« Last Edit: January 28, 2019, 10:45:02 PM by roo »
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Dan_Lehman

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Re: variation of the highwaymans hitch...New knot?
« Reply #9 on: January 29, 2019, 02:11:55 AM »
I have tried to find the name of this knot.  It is a variation of the highwayman's hitch.
Please watch the video and let me know if you have ever come across this hitch.
I think it may be a new knot
Thank you 
Todd

https://photos.app.goo.gl/7Sw2S8DRXKrRMAS18
Todd, yes, we've come across it.  While it might
look appealing in the circumstances you show,
if you try it say as a slip-free hitch with heavier
rope, you'll find that that stabilizing half-hitch
/nipping-turn (you cite the sheepshank, rightly;
Roo notes bell-ringer's loop) can do a bit MORE
stabilizing than you, a hundred feet down, pulling
futilely hoping for release, want !!   :o
YMMV per conditions.

The general tactic of having the heavily loaded
SPart bight into not the slip-tuck but the "frame*
(my terms) through which the slip-bight runs
is good --puts less force against the latter,
and resists capsizing much better.

Still, Grog for his Animated Knots site found my
initial"tumble hitch" per roo (I'd no real name for it)
revision/improvement on the popularly promulgated
highwayman's h. to be yet dubious to his testing.
Hmmm; must more "YMMV" being seen.

(Re "initial", this was taking the slip-bight up
front (per Roo's presentation) directly up through
the frame, not around behind & through.  The shown
version is perhaps more sure, with force pressing
the slip-bight against the object, but then one has
the extra drawing of line around the object and
some friction in that.  Again, YMMV per conditions;
often it should be assessable on tying whether the
simpler version will suffice.)

I see that Wikipedia has put in you unwanted (by me)
half-hitch nipping turn on their rendition of "tumble
hitch", and so will likely fire off a complaint on that.
Really, I have found that nipping turn to nip allll too
well, for the purpose intended, at loosening time!

Good knotting!
--dl*
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Dan_Lehman

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Re: variation of the highwaymans hitch...New knot?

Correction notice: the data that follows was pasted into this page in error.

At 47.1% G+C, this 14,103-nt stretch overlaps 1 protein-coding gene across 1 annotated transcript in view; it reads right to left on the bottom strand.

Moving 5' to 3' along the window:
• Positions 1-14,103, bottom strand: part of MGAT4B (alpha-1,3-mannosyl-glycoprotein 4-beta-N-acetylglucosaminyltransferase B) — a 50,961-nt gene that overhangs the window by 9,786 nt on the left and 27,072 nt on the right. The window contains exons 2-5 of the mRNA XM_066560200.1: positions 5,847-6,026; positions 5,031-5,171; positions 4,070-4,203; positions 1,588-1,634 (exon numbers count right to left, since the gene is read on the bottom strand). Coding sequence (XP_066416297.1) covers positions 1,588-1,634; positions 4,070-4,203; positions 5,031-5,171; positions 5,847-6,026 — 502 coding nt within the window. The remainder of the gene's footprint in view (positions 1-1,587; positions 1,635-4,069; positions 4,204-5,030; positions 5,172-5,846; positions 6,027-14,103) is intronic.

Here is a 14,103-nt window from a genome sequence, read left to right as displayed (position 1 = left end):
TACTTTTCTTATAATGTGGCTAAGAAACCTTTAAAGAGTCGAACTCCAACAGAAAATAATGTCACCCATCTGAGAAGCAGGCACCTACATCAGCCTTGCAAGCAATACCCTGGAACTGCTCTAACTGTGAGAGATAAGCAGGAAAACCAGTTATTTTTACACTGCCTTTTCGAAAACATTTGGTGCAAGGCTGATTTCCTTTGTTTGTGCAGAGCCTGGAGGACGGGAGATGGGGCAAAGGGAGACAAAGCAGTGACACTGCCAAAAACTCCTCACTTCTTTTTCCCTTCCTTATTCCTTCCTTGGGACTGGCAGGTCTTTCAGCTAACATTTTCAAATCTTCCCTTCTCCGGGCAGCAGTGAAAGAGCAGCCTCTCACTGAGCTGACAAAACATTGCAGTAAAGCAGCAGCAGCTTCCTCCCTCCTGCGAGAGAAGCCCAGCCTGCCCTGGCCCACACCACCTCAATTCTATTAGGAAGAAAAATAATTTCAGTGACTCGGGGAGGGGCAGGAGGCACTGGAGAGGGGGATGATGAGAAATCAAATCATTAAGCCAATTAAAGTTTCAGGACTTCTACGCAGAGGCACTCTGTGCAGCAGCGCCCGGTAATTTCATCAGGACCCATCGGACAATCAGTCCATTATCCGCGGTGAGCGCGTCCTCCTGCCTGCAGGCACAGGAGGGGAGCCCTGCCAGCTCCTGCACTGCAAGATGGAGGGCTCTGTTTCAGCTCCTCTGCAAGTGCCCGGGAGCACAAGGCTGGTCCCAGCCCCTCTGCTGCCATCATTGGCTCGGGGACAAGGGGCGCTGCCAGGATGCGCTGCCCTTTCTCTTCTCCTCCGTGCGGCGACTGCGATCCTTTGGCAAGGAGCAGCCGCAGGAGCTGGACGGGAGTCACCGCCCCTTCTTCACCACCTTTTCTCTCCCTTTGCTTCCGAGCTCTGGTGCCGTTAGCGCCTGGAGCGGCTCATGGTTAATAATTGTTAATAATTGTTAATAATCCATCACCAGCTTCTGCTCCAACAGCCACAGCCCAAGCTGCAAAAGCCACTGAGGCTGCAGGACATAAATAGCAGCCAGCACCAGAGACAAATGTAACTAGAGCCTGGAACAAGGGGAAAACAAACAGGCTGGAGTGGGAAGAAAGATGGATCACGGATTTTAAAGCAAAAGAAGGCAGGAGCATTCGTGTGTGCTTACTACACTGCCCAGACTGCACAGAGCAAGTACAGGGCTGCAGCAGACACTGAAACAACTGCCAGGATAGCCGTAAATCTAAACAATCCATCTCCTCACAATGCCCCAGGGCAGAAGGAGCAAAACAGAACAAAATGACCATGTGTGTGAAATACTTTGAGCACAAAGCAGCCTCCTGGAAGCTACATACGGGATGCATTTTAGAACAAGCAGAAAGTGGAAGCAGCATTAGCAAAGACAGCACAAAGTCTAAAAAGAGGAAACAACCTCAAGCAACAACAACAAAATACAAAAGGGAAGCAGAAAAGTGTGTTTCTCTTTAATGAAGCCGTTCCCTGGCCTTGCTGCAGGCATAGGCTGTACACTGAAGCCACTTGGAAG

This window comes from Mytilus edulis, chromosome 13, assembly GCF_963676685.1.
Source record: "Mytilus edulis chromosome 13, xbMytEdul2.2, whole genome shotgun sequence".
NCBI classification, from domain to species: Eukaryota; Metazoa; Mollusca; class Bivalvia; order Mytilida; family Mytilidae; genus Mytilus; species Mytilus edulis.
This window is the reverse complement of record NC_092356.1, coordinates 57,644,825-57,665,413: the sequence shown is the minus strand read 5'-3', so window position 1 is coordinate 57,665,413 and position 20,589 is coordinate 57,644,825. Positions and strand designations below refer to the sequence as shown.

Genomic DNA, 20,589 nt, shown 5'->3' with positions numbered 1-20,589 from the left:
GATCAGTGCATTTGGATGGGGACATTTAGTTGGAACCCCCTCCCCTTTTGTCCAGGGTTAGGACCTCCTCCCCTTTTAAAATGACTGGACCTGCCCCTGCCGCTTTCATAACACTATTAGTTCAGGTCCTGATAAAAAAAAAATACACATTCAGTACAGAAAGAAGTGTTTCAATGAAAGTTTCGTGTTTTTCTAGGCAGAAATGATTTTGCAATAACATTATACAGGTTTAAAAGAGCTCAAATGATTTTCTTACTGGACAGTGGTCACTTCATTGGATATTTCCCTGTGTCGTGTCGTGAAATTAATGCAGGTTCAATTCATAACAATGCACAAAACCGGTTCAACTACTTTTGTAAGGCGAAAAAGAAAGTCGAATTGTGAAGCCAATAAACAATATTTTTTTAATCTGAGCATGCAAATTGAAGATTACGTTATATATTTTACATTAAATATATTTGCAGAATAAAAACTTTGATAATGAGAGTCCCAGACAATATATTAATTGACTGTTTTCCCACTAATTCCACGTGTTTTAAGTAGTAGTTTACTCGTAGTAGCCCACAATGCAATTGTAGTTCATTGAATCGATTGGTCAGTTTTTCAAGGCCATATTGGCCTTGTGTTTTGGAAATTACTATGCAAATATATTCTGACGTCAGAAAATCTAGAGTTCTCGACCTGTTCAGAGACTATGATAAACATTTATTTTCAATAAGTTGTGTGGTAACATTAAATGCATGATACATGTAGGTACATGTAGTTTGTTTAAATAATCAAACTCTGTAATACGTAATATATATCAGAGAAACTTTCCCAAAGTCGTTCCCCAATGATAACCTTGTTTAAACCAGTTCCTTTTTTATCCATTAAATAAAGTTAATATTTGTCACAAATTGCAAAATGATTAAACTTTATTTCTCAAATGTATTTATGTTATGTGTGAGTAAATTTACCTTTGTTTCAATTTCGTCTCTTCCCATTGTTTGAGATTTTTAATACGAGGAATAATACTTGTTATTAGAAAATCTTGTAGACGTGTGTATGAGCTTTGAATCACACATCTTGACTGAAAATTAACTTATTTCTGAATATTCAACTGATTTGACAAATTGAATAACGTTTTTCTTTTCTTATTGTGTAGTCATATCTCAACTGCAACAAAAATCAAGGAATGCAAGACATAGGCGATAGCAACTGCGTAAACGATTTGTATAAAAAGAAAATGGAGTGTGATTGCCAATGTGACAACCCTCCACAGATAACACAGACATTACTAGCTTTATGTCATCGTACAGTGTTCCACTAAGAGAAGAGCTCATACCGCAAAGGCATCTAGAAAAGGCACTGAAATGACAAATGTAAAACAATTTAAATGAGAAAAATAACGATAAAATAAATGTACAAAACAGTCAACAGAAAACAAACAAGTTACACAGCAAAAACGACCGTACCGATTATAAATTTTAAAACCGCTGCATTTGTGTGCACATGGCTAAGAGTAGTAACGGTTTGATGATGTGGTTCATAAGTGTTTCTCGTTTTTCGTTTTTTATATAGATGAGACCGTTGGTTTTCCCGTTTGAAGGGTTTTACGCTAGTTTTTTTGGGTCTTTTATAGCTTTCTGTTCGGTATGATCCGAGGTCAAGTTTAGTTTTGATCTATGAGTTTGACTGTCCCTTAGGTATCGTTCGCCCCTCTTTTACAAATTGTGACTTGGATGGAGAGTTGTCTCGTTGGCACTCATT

« Reply #10 on: January 29, 2019, 02:19:02 AM »
As I remarked above
Quote
I see that Wikipedia has put in you unwanted (by me)
half-hitch nipping turn on their rendition of "tumble
hitch", and so will likely fire off a complaint on that.
Really, I have found that nipping turn to nip allll too
well, for the purpose intended, at loosening time!

I've posted a correction to Wikipedia.  But I don't have
corrected images ... and so only left a parenthetical remark
about a need for that in what remains.  (They do seem to
know about Roo's & Grog's sites; not sure who thought
to improve upon the knot as presented there --alas.

Quote
The '''tumble hitch''' is a "slip-free", quick-release draw loop [[knot]]
used for temporarily securing a [[rope]] such that it can be released
completely from the hitched object (i.e., no rope will remain around
it upon release --it has "slipped free". The tumble hitch is tied in the bight.

NB: The version shown in this page as of 2019-01-28 is NOT the version
presented on the Notable Knots site.  The key difference is that here,
one is (wrongly) instructed to "Cross a bight near the working part
over the standing part" instead of simply putting a bight UNcrossed
over the first-positioned bight.  The importance is that the turn shown
here will often constrict and nip the enclosed bight --as e.g. done in
a sheepshank & bell-ringer's loop--, defeating (full) release; someone
who just rappelled in canyoneering, which sometimes such knots are used,
would be frustrated in trying to pull the knot free.  Also, this mistaken
presentation I'm redressing says that the working end is near the hitch;
this might well NOT be the case!  And the images unfortunately show
a quite short tail/working-end dangling >>on the wrong side of the object
(which would prevent "slipping free" from it)<< !

The design goal for this knot was to redress the vulnerability of the
well-known "highwayman's hitch" to capsize the slip bight; this known
knot put full load upon this bight which toggled the knot, and especially
in flexible cordage it could fold this toggling part and capsize, possibly
spill the knot.  The initial, simple revision was to change the positions
of the placed bights of the highwayman's hitch so that the 2nd-placed
bight would go INSIDE the initial one (which was in the to-be-heavily
loaded standing part), and then the "slip bight" would go through this
2nd bight and so be only indirectly pressured by the loading --making